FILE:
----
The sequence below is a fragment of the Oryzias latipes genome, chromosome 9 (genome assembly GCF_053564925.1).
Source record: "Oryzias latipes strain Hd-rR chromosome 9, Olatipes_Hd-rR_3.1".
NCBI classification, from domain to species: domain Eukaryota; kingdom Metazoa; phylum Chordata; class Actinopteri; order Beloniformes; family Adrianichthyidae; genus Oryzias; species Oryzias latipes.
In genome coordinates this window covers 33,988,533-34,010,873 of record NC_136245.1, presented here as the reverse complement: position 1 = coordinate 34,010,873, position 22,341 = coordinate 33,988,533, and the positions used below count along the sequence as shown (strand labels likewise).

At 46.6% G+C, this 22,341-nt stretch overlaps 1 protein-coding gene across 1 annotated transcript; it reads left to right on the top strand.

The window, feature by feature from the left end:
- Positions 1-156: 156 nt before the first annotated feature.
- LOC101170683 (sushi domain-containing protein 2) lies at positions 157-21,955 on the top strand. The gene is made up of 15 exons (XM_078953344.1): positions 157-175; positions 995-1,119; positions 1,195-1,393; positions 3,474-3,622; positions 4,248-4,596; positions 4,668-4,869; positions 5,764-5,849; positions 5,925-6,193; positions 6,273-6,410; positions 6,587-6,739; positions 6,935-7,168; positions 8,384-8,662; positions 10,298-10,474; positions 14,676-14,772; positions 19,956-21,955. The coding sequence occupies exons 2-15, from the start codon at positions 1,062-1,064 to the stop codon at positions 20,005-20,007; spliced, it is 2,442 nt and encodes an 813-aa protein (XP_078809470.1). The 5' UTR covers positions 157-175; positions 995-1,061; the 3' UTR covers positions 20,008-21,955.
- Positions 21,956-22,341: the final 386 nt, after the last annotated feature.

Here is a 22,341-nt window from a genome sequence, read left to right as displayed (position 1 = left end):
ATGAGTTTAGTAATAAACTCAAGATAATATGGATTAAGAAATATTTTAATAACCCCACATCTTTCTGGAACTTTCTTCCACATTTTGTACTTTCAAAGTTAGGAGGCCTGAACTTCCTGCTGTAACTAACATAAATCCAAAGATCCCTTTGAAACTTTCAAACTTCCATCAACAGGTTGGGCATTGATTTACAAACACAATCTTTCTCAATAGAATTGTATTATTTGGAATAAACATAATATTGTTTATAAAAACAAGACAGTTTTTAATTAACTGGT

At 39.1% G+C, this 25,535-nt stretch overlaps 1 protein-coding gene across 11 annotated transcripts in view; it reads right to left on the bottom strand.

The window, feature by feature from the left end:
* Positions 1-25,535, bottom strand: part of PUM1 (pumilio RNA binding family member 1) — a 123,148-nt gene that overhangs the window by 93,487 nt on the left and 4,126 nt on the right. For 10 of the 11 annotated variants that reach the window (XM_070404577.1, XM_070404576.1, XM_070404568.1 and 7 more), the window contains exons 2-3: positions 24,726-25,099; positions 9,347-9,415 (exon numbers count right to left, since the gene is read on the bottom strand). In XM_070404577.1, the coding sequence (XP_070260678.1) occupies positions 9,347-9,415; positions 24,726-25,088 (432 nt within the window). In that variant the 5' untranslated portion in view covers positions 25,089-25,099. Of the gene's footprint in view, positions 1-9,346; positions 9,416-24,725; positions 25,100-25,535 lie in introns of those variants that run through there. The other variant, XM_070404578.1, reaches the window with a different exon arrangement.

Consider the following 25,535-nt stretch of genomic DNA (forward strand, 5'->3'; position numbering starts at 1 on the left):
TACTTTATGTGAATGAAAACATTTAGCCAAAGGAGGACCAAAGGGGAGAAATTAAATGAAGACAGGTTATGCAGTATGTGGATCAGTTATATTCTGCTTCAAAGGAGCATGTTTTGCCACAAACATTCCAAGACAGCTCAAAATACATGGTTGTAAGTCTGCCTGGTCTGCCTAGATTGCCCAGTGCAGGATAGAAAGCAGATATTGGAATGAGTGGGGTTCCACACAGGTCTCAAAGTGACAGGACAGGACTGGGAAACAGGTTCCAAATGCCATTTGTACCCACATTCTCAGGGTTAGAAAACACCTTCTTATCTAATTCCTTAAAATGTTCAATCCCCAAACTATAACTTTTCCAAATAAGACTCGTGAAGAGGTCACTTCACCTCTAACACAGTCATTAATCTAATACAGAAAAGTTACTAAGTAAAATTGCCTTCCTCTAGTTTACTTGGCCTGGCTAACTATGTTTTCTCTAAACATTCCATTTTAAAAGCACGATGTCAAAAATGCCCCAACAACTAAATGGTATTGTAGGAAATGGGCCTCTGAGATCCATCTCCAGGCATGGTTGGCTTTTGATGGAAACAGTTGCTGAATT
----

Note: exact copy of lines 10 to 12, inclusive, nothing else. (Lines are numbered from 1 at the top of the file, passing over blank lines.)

Here is a 22,341-nt window from a genome sequence, read left to right as displayed (position 1 = left end):
ATGAGTTTAGTAATAAACTCAAGATAATATGGATTAAGAAATATTTTAATAACCCCACATCTTTCTGGAACTTTCTTCCACATTTTGTACTTTCAAAGTTAGGAGGCCTGAACTTCCTGCTGTAACTAACATAAATCCAAAGATCCCTTTGAAACTTTCAAACTTCCATCAACAGGTTGGGCATTGATTTACAAACACAATCTTTCTCAATAGAATTGTATTATTTGGAATAAACATAATATTGTTTATAAAAACAAGACAGTTTTTAATTAACTGGT

At 39.1% G+C, this 25,535-nt stretch overlaps 1 protein-coding gene across 11 annotated transcripts in view; it reads right to left on the bottom strand.